Nonstate Actors and Liberal Explanations
Liberal theories have a robust history in international environmental politics scholarship. The same holds true for the study of climate change. Though it is true that, as realism dictates, states have been the primary unit of analysis for much scholarship, this determination is not ubiquitous. Similarly, while states have been the main focus of diplomatic efforts and states are the only signatories to the UNFCCC, the Kyoto Protocol, and all treaties and agreements since, they are not the singular focus of study. As liberal theories assert, nonstate actors matter. They matter because they influence state behavior. They exert an independent effect in the international system.
A prime example of an impactful nonstate actor is the climate regime itself. Adopting methods of inquiry and proposed explanations in line with early regime scholars like Keohane (1982), Krasner (1983), and Haggard and Simmons (1987), as well as scholars like Young (1982, 1991, 1999) who write about regimes in general and environmental regimes specifically, this literature describes and/or explains the birth and evolution of the climate regime (Andresen & Agrawala, 2002; Bodansky, 2001), criticizes the regime, and highlights its weaknesses (Depledge, 2006; Gupta, 1997). Implicitly or explicitly stated, the prominence of these works is an artifact of how the international community has chosen to address climate change (via a global regime) and supports the argument that self-interest, manifest in mutual and absolute gains, compels states to cooperate.
Said literature therefore aligns with liberal institutionalism by stressing the influence institutions (both the climate regime as a whole and formal organizations that comprise it, environmentally related or otherwise) have on state behavior. Dai (2010), for example, writes about the indirect influence institutions can have on national climate policies and domestic behavior, even institutions with weak enforcement power. The case of Russian ratification of the Kyoto Protocol is a common example. Hoping to improve relations with Europe, the carrot of World Trade Organization (WTO) accession (that the EU leveraged) arguably influenced Russia’s change of heart toward ratification (Henry & Sundstrom, 2007).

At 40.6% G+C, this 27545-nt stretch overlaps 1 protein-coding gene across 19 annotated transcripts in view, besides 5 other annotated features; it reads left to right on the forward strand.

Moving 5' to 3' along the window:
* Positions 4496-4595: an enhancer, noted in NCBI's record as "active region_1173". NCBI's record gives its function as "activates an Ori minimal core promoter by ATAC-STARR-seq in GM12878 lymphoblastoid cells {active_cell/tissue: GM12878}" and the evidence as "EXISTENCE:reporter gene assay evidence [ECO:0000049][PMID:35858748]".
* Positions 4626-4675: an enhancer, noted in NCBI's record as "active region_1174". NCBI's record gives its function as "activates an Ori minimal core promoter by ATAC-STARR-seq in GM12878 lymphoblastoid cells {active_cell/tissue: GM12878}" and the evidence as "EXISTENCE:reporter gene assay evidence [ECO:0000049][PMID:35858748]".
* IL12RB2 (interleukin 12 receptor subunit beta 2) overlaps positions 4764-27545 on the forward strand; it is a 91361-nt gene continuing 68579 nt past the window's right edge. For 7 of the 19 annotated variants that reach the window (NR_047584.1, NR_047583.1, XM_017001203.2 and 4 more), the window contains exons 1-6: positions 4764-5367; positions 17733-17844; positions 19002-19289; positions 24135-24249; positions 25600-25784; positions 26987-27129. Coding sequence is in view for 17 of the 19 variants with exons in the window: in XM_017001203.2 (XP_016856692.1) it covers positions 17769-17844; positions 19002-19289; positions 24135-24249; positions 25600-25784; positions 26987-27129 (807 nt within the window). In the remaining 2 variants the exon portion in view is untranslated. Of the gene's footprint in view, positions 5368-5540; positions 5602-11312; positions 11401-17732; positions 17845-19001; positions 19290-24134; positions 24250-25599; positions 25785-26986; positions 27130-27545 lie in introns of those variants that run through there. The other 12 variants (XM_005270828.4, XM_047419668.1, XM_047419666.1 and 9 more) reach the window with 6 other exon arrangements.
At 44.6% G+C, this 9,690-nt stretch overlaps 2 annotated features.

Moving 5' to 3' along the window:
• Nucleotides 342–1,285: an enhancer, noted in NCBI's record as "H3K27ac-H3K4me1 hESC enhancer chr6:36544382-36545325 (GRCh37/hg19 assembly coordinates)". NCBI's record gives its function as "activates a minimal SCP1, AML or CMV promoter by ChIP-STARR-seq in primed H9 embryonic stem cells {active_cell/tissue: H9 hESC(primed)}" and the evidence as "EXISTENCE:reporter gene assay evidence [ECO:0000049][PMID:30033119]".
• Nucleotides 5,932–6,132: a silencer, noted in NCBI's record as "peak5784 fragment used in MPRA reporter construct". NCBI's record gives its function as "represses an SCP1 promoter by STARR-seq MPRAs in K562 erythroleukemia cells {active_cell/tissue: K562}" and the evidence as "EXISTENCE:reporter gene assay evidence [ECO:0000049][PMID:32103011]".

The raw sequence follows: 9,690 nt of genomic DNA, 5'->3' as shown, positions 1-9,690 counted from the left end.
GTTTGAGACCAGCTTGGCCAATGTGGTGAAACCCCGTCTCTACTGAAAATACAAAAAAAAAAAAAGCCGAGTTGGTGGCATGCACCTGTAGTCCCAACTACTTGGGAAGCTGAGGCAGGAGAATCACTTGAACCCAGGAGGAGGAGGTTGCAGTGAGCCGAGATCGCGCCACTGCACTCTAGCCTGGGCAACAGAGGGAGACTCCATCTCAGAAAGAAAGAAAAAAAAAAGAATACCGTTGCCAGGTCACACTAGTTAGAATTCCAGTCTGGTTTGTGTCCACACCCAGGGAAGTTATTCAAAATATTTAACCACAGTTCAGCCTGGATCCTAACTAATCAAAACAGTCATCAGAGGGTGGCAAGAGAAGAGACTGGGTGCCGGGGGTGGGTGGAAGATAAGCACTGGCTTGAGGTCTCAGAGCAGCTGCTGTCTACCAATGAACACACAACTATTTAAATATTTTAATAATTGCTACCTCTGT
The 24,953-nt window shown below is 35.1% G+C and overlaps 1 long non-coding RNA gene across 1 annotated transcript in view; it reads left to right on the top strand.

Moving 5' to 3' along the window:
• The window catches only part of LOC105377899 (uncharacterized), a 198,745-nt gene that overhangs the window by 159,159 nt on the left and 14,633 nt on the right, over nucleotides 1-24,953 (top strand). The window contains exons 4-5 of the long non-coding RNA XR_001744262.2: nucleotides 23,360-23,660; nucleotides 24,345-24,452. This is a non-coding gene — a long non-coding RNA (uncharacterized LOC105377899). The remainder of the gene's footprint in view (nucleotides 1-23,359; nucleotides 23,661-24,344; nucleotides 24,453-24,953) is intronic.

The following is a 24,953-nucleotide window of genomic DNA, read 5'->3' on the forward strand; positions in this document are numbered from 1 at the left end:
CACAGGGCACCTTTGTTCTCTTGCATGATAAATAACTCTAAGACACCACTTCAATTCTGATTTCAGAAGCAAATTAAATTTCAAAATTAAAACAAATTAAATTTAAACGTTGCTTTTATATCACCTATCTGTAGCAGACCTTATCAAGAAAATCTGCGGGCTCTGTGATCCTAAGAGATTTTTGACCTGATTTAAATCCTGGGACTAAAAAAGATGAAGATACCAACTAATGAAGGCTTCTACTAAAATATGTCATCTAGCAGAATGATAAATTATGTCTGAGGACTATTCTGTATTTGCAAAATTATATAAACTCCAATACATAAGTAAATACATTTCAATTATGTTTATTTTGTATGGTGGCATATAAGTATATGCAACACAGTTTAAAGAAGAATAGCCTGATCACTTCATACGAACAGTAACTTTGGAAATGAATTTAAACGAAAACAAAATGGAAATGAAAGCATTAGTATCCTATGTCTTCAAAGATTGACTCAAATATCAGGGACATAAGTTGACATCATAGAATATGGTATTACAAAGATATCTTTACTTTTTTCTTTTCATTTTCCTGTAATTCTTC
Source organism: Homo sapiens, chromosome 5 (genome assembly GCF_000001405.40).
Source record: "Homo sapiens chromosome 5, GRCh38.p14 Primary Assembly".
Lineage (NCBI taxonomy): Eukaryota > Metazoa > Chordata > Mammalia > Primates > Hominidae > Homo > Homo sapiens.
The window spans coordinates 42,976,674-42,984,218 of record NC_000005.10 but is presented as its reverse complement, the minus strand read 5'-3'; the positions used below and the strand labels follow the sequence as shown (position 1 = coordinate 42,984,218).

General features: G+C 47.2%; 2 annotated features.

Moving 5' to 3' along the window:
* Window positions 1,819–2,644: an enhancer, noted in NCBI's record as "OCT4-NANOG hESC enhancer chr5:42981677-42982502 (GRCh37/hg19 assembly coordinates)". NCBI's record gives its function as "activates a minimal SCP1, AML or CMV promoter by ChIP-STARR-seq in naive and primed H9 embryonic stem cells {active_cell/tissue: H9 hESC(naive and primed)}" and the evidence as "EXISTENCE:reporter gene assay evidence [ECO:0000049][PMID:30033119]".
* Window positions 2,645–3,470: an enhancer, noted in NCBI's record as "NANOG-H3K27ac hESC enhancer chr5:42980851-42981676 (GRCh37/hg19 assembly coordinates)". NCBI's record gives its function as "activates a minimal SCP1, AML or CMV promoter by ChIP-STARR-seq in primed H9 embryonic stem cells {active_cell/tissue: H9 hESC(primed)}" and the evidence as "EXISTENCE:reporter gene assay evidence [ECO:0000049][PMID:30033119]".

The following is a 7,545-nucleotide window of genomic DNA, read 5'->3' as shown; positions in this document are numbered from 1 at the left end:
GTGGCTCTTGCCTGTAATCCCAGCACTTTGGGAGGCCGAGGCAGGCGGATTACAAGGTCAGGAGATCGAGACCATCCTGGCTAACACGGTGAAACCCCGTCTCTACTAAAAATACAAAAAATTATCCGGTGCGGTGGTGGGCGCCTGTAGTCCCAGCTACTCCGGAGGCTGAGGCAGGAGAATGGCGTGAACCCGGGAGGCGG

Given the inherently transnational nature of the phenomenon,6 climate change has been conceptualized historically as a global challenge demanding a commensurately global solution. At its core, climate change is a classic collective goods problem that necessitates that the entire international community participate. This was the predominant mindset throughout the 20th century and into the 21st. Beginning in 1985 with the Villach Conference and especially since the unveiling of the UNFCCC in 1992, multilateralism has been the dominant political strategy. The idea is to invite all interested and affected parties to the table, discuss, come to a consensus as to how the community will proceed, and implement those decisions. Representatives, typically specialists, meet throughout the year to have detailed discussions in focused sessions (including workshops and roundtables), and at the end of the year all parties convene for international negotiations (COPs). Ministers and heads of government/state attend these latter meetings (usually at large plenary sessions) to hammer out treaties and/or comprehensive agreements and sign them in preparation for ratification and the formation of new international law.